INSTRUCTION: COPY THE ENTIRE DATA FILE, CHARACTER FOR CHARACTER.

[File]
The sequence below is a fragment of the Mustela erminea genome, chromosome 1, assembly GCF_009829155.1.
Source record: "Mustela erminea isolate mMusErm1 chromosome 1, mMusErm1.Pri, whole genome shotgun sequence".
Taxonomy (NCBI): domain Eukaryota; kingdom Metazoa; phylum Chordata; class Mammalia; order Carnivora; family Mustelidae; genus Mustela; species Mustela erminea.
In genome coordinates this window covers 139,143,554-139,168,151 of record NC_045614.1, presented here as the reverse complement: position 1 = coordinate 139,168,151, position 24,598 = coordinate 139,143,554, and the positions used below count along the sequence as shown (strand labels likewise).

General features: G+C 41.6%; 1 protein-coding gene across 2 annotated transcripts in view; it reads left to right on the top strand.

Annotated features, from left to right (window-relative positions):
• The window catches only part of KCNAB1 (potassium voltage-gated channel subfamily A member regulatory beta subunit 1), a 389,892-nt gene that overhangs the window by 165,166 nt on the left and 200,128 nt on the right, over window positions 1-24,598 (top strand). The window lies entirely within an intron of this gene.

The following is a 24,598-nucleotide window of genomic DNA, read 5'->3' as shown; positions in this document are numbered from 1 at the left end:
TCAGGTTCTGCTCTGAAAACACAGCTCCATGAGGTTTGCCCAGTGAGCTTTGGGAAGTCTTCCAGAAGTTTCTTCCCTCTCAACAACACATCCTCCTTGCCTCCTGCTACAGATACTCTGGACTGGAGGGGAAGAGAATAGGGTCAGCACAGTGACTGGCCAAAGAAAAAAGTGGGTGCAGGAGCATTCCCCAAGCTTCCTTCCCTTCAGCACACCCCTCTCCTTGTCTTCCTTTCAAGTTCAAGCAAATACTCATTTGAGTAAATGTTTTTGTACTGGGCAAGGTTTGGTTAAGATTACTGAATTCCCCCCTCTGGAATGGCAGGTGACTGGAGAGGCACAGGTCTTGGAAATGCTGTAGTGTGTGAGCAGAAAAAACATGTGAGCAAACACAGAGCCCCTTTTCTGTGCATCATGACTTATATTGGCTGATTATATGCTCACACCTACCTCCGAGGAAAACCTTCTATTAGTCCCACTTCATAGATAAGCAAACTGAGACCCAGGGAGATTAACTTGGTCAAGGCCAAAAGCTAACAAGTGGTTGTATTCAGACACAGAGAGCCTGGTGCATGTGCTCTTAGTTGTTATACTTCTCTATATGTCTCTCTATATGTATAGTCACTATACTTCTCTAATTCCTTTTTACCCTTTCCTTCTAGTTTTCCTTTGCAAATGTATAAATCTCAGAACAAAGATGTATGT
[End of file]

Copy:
The sequence below is a fragment of the Mustela erminea genome, chromosome 1, assembly GCF_009829155.1.
Source record: "Mustela erminea isolate mMusErm1 chromosome 1, mMusErm1.Pri, whole genome shotgun sequence".
Taxonomy (NCBI): domain Eukaryota; kingdom Metazoa; phylum Chordata; class Mammalia; order Carnivora; family Mustelidae; genus Mustela; species Mustela erminea.
In genome coordinates this window covers 139,143,554-139,168,151 of record NC_045614.1, presented here as the reverse complement: position 1 = coordinate 139,168,151, position 24,598 = coordinate 139,143,554, and the positions used below count along the sequence as shown (strand labels likewise).

General features: G+C 41.6%; 1 protein-coding gene across 2 annotated transcripts in view; it reads left to right on the top strand.

Annotated features, from left to right (window-relative positions):
• The window catches only part of KCNAB1 (potassium voltage-gated channel subfamily A member regulatory beta subunit 1), a 389,892-nt gene that overhangs the window by 165,166 nt on the left and 200,128 nt on the right, over window positions 1-24,598 (top strand). The window lies entirely within an intron of this gene.

The following is a 24,598-nucleotide window of genomic DNA, read 5'->3' as shown; positions in this document are numbered from 1 at the left end:
TCAGGTTCTGCTCTGAAAACACAGCTCCATGAGGTTTGCCCAGTGAGCTTTGGGAAGTCTTCCAGAAGTTTCTTCCCTCTCAACAACACATCCTCCTTGCCTCCTGCTACAGATACTCTGGACTGGAGGGGAAGAGAATAGGGTCAGCACAGTGACTGGCCAAAGAAAAAAGTGGGTGCAGGAGCATTCCCCAAGCTTCCTTCCCTTCAGCACACCCCTCTCCTTGTCTTCCTTTCAAGTTCAAGCAAATACTCATTTGAGTAAATGTTTTTGTACTGGGCAAGGTTTGGTTAAGATTACTGAATTCCCCCCTCTGGAATGGCAGGTGACTGGAGAGGCACAGGTCTTGGAAATGCTGTAGTGTGTGAGCAGAAAAAACATGTGAGCAAACACAGAGCCCCTTTTCTGTGCATCATGACTTATATTGGCTGATTATATGCTCACACCTACCTCCGAGGAAAACCTTCTATTAGTCCCACTTCATAGATAAGCAAACTGAGACCCAGGGAGATTAACTTGGTCAAGGCCAAAAGCTAACAAGTGGTTGTATTCAGACACAGAGAGCCTGGTGCATGTGCTCTTAGTTGTTATACTTCTCTATATGTCTCTCTATATGTATAGTCACTATACTTCTCTAATTCCTTTTTACCCTTTCCTTCTAGTTTTCCTTTGCAAATGTATAAATCTCAGAACAAAGATGTATGT